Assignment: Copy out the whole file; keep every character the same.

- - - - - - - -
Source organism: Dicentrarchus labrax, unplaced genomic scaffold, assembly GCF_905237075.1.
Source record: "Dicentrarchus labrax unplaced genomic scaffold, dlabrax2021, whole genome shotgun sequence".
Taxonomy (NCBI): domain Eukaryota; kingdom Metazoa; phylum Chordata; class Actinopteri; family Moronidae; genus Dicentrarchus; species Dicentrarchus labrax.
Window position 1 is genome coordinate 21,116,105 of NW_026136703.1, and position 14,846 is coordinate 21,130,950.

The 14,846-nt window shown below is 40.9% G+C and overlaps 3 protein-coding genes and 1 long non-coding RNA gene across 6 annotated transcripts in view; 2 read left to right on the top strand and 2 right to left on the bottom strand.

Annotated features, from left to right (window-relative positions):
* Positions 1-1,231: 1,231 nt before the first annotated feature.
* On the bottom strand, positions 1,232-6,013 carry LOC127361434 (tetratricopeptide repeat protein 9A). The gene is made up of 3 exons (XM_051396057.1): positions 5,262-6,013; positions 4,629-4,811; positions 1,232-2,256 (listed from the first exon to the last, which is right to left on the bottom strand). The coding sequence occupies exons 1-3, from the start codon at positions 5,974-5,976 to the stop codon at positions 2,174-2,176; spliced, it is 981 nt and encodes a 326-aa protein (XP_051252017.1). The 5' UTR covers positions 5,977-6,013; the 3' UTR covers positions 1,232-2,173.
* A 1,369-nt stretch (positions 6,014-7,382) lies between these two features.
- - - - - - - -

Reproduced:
Source organism: Dicentrarchus labrax, unplaced genomic scaffold, assembly GCF_905237075.1.
Source record: "Dicentrarchus labrax unplaced genomic scaffold, dlabrax2021, whole genome shotgun sequence".
Taxonomy (NCBI): domain Eukaryota; kingdom Metazoa; phylum Chordata; class Actinopteri; family Moronidae; genus Dicentrarchus; species Dicentrarchus labrax.
Window position 1 is genome coordinate 21,116,105 of NW_026136703.1, and position 14,846 is coordinate 21,130,950.

The 14,846-nt window shown below is 40.9% G+C and overlaps 3 protein-coding genes and 1 long non-coding RNA gene across 6 annotated transcripts in view; 2 read left to right on the top strand and 2 right to left on the bottom strand.

Annotated features, from left to right (window-relative positions):
* Positions 1-1,231: 1,231 nt before the first annotated feature.
* On the bottom strand, positions 1,232-6,013 carry LOC127361434 (tetratricopeptide repeat protein 9A). The gene is made up of 3 exons (XM_051396057.1): positions 5,262-6,013; positions 4,629-4,811; positions 1,232-2,256 (listed from the first exon to the last, which is right to left on the bottom strand). The coding sequence occupies exons 1-3, from the start codon at positions 5,974-5,976 to the stop codon at positions 2,174-2,176; spliced, it is 981 nt and encodes a 326-aa protein (XP_051252017.1). The 5' UTR covers positions 5,977-6,013; the 3' UTR covers positions 1,232-2,173.
* A 1,369-nt stretch (positions 6,014-7,382) lies between these two features.